Ron Short in BETSY at Pregones Theater in the Bronx, 2006. Photo by Erika Rojas.

Today, we are pleased to share excerpts from Jonathan Bradshaw’s essay “I Can Hear You: Cross-Cultural Music and Complicated American Identities”, where he interviews musician Syvia Ryerson and musician/playwright Ron Short from BETSY! Within his narrative, he explores the challenging process of collaboration across cultures and genres:

“One of the reasons we have so much difficulty in understanding other people and other people’s cultures and religion is we’re not willing to loosen the choke-hold we have on our own, to give up some part of ourselves to learn something new about ourselves.”

“Appalachian writer and musician Ron Short first began writing the play for Roadside Theater by recovering his own great-great-great-Grandmother’s story as a prostitute and a part of a system of forced Scotch-Irish servitude in the late 1700s. “When I started looking for her,” Ron told me, I found that she had been buried in [. . . ] the Cumberland mountains there between Kentucky and Virginia—and they had not put a marker on her grave [ . . .] So I started looking for her grave and I couldn’t find it. And I was determined to do something and so I said, ‘Well, I’ll make a marker for her. I’ll tell her story.’… Ron’s marker became BETSY!, the product now of multiple collaborations.”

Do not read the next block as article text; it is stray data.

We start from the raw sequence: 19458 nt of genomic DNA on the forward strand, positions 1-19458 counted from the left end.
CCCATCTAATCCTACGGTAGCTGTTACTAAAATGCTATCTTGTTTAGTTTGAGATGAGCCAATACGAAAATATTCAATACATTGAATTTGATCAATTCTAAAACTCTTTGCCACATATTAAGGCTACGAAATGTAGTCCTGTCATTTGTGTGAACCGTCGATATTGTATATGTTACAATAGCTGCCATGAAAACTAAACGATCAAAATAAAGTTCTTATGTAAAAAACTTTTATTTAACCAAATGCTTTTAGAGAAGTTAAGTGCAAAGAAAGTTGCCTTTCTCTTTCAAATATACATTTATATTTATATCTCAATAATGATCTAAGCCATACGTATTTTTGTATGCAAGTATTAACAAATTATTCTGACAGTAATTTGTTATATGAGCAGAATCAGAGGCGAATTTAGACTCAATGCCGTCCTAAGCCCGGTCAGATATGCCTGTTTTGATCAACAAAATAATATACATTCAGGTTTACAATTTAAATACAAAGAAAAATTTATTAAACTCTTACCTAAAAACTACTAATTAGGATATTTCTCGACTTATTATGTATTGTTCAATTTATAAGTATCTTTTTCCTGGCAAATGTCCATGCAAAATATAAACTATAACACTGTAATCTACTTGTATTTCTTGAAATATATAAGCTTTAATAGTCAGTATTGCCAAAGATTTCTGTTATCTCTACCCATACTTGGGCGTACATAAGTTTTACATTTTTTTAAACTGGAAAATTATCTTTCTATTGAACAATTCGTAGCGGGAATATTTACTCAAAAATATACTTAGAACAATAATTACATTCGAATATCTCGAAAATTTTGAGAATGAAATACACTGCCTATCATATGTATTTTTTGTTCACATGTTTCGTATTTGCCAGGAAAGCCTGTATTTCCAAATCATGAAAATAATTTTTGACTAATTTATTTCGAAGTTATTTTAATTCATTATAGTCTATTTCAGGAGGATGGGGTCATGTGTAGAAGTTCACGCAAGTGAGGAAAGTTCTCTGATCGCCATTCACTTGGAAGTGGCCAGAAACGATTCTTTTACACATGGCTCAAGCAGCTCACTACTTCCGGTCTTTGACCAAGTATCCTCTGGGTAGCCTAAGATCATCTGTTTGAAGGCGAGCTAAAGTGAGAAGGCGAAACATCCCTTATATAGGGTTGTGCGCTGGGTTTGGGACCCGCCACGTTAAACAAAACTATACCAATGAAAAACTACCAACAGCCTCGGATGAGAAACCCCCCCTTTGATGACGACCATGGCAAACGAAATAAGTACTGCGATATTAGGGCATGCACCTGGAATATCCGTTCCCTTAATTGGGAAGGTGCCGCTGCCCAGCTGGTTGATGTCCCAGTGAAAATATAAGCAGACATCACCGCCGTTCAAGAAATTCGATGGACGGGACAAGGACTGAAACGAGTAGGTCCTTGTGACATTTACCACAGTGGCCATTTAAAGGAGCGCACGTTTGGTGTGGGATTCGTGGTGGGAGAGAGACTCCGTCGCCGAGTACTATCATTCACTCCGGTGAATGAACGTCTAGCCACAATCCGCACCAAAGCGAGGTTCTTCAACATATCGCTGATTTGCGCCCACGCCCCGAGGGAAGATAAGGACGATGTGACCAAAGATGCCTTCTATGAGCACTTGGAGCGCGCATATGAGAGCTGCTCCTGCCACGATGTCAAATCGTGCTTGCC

“My banjo teacher, Warren Waldron, once told me of playing traditional Old-Time music: “If you want to play music this old, you’ve got a lot of catching up to do.” I’ve always loved that idea—that being situated as we are in this moment does not mean we’re ahead of our heritages. Uncovering and recovering the voices that inform who we are requires a lot of intentional creative work. The story of BETSY! is one of uncovering voices and multicultural identities.”

To read Bradshaw’s full essay, visit: http://howlround.com/i-can-hear-you-cross-cultural-music-and-complicated-american-identities